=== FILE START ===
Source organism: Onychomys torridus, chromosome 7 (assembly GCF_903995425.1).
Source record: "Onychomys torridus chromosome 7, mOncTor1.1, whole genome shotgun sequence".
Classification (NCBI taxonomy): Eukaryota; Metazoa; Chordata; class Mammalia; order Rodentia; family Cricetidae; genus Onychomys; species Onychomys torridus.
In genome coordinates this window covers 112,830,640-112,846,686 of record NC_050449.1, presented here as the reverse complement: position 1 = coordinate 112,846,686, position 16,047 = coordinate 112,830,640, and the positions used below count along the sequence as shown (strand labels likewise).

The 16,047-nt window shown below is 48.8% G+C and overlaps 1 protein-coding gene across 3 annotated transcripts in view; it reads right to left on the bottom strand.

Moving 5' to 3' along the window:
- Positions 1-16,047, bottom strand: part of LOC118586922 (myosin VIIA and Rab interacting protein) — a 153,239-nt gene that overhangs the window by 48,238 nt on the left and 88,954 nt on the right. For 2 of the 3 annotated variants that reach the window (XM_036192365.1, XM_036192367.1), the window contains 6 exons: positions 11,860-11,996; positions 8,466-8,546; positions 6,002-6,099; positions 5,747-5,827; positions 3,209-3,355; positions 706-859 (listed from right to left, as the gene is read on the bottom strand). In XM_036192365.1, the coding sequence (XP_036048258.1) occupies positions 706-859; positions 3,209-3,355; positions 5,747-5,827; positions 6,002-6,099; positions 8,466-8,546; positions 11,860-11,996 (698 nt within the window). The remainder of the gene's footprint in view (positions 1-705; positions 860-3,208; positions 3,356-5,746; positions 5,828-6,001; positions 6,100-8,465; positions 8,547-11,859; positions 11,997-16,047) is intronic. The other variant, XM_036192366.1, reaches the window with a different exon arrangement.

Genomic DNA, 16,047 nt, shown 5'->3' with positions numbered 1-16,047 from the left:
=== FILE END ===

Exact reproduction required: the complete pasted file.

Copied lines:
Source organism: Onychomys torridus, chromosome 7 (assembly GCF_903995425.1).
Source record: "Onychomys torridus chromosome 7, mOncTor1.1, whole genome shotgun sequence".
Classification (NCBI taxonomy): Eukaryota; Metazoa; Chordata; class Mammalia; order Rodentia; family Cricetidae; genus Onychomys; species Onychomys torridus.
In genome coordinates this window covers 112,830,640-112,846,686 of record NC_050449.1, presented here as the reverse complement: position 1 = coordinate 112,846,686, position 16,047 = coordinate 112,830,640, and the positions used below count along the sequence as shown (strand labels likewise).

The 16,047-nt window shown below is 48.8% G+C and overlaps 1 protein-coding gene across 3 annotated transcripts in view; it reads right to left on the bottom strand.

Moving 5' to 3' along the window:
- Positions 1-16,047, bottom strand: part of LOC118586922 (myosin VIIA and Rab interacting protein) — a 153,239-nt gene that overhangs the window by 48,238 nt on the left and 88,954 nt on the right. For 2 of the 3 annotated variants that reach the window (XM_036192365.1, XM_036192367.1), the window contains 6 exons: positions 11,860-11,996; positions 8,466-8,546; positions 6,002-6,099; positions 5,747-5,827; positions 3,209-3,355; positions 706-859 (listed from right to left, as the gene is read on the bottom strand). In XM_036192365.1, the coding sequence (XP_036048258.1) occupies positions 706-859; positions 3,209-3,355; positions 5,747-5,827; positions 6,002-6,099; positions 8,466-8,546; positions 11,860-11,996 (698 nt within the window). The remainder of the gene's footprint in view (positions 1-705; positions 860-3,208; positions 3,356-5,746; positions 5,828-6,001; positions 6,100-8,465; positions 8,547-11,859; positions 11,997-16,047) is intronic. The other variant, XM_036192366.1, reaches the window with a different exon arrangement.

Genomic DNA, 16,047 nt, shown 5'->3' with positions numbered 1-16,047 from the left: